The letter, which was published in many media outlets at the time, said: “I wish you could have heard that child crying inconsolably yesterday as he struggled with the pain from his severed limb.”

Also in her statement of raw emotion, Gwen asked the “bold lads who ripped the heart out of Omagh” to explain why they had “sent her to hell and back” and left her young son crying in pain.

It was reported that many of the injured gave graphic eye-witness accounts of the blast, but Mrs Hall’s letter was thought to be the first statement wholly directed at those behind the attack.

At the time, she asked her letter to be published as a message to the bombers in a bid to give them a sense of what she and other victims of the attack were going through.

She writes of how she lay injured in the town unsure whether or not Alistair was still alive.

Meanwhile, just three weeks before the attack, Alistair was playing rugby with his elder brother, Michael after his university graduation ceremony in Cardiff.

He was a key rugby player on his school team before he was injured in the bombing and the year following the blast, was saluted when he led out the Irish Rugby team onto the pitch for their match against England.

Alistair pictured a year after the attack aged 13. 

Ireland manager at the time, Donal Lenihan had invited him to be the team mascot at the Five Nations Championship in 1999.

David continued: “Alistair never really talked about what happened on that day and the three brothers all left Omagh when they grew up.

“Gareth moved to Australia, Michael moved to Amsterdam and Alistair now lives in Wales and is married to a Welsh woman.

“Gwen and Lindsay still live in Omagh, but the bomb is something that they have tried to put behind them over the years.”

The Rathfriland man says the 20th anniversary of the bomb last Wednesday (15 August) would have been a very hard day for them.

“Lindsay took early retirement after the bomb as he was needed to look after both Gwen and Alistair.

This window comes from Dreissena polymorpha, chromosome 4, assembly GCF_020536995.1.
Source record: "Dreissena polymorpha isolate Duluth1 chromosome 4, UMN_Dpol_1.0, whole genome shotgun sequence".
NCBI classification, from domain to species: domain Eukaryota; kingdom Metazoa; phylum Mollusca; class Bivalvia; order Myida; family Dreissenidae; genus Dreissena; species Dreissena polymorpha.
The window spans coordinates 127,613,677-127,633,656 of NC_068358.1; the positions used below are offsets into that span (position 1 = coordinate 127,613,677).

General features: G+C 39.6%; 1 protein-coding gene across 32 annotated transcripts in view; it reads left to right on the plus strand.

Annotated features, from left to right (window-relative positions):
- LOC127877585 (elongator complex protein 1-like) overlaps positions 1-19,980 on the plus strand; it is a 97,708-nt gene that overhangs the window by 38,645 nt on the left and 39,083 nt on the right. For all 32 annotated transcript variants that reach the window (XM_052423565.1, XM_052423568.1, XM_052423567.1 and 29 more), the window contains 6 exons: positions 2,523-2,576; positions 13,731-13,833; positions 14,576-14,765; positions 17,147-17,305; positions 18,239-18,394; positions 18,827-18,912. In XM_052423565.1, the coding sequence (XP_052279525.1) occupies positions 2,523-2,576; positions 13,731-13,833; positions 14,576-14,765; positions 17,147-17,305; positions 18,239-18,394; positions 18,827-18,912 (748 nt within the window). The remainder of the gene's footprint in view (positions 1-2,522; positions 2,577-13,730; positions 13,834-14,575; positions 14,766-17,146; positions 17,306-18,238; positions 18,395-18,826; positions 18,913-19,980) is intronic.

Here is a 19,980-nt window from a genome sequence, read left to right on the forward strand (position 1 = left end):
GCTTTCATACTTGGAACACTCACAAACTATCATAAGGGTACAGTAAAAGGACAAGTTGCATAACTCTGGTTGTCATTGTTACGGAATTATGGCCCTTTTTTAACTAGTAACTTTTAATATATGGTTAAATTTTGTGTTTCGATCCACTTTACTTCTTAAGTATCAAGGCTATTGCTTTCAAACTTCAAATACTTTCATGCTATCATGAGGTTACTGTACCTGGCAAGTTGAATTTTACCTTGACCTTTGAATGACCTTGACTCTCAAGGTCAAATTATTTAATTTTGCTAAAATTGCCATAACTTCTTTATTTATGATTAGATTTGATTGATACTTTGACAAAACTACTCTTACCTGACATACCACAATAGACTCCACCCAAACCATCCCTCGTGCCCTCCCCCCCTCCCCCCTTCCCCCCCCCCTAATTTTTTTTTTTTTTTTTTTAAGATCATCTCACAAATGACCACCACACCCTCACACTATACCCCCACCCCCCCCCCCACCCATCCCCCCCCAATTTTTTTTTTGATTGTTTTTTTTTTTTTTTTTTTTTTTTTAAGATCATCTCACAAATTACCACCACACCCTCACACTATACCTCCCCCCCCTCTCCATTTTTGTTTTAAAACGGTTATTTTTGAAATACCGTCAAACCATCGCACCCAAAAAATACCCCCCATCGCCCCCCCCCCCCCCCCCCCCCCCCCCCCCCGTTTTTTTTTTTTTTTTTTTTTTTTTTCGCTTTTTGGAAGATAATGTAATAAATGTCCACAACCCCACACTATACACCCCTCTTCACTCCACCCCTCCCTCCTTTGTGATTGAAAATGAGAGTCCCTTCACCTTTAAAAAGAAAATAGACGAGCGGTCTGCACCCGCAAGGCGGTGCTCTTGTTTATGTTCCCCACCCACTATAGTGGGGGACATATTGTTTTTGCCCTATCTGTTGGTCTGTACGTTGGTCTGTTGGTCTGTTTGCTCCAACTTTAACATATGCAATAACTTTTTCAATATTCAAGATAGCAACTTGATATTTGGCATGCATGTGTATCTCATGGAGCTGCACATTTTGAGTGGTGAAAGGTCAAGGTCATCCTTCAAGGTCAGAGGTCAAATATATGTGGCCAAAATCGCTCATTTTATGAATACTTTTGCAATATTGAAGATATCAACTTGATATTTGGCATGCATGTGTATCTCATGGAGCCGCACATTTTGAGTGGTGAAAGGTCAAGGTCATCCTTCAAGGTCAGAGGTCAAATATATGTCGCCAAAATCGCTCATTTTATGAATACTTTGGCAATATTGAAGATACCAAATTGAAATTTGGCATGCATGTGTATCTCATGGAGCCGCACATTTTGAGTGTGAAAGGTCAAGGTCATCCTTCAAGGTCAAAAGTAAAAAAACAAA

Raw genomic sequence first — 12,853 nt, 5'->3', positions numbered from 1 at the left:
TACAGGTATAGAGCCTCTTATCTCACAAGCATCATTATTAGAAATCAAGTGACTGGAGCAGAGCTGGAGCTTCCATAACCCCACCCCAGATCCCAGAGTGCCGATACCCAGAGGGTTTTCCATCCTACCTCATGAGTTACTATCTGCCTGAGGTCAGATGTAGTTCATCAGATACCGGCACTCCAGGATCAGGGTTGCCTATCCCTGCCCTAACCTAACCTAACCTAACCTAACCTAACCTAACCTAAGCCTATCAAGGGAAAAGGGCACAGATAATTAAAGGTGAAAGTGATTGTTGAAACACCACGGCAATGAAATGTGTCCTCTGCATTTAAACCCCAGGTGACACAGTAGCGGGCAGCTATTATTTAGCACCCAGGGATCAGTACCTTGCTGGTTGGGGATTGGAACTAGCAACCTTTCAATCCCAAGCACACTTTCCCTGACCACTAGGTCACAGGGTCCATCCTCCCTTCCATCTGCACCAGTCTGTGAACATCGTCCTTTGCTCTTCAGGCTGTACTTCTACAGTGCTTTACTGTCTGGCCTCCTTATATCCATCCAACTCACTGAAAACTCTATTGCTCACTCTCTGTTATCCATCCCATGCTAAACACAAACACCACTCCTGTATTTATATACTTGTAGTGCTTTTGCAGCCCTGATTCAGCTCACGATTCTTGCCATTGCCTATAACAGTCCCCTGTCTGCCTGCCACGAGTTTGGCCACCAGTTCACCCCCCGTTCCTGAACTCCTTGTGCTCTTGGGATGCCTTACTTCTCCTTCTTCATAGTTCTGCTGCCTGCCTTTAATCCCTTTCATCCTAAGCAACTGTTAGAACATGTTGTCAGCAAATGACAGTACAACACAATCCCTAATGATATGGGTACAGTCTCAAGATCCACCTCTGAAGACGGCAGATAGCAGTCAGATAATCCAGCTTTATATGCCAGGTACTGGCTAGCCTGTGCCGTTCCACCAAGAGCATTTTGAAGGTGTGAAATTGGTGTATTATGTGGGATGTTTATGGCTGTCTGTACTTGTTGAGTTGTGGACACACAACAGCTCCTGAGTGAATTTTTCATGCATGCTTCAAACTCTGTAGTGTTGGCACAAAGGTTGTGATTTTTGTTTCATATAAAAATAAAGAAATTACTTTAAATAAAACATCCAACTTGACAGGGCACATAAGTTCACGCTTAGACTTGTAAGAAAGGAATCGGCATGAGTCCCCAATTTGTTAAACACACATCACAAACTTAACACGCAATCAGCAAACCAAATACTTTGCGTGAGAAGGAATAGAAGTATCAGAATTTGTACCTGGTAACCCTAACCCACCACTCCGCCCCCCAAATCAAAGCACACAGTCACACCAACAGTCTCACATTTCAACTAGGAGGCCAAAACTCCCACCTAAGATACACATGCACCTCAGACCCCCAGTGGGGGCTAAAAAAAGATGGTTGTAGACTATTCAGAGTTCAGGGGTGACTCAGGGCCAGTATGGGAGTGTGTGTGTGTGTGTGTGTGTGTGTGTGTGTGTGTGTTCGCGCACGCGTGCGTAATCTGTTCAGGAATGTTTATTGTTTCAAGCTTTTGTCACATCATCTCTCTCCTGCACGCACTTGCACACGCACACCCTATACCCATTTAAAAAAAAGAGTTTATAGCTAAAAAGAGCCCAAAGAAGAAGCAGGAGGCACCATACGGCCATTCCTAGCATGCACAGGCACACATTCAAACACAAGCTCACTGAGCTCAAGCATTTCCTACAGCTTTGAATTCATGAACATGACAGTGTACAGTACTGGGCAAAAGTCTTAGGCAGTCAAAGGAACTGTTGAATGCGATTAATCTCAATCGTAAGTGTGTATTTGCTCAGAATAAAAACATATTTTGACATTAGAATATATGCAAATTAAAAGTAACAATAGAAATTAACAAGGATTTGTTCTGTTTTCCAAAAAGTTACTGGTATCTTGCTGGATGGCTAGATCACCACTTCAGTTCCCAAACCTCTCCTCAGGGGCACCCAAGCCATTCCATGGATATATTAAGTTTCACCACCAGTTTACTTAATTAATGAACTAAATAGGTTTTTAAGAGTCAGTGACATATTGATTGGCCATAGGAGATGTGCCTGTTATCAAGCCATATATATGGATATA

“Alistair had to learn how to walk again over many, many months and he did very well at school and went on to become a prosthetic limb surgeon and worked in this field all over the world.

“Although he does not work in this line of work any more, he has become very successful and his injuries never held him back.”

David says he also had his own thoughts on the day of the anniversary.

“Just like that day 20 years ago I was in my tractor listening to the radio as the tributes and testimonies flooded through.

“I stopped what I was doing to observe the two-minute radio silence and really it was as clear to me as it was 20 years ago. I just remember the numbers of casualties going up and up on the day of the attack.

“Omagh is a very close-knit community and with Lindsay being the bank manager at the time, he knew a lot of the victims.”

Mina, who is in her 90th year, said she also found the anniversary exceptionally hard.

“It was awful. It all came back to me on Wednesday and I was very much thinking of Alistair and Gwen that day more than usual.

“I still remember hearing the news that they had been injured as if it was yesterday. Alistair was a lovely little boy and we went to see him a week after the bomb in hospital, and he was very brave.”

David says as a father of three he would hate for his children to grow up in a world with the kind of violence that was witnessed that day.

“Alistair and Gwen were never bitter after what happened to them and they got on with their lives as best as they could after.

“However, the boys did move away and I suppose maybe they wanted to get away from the sights and scenes that bring back so many memories.”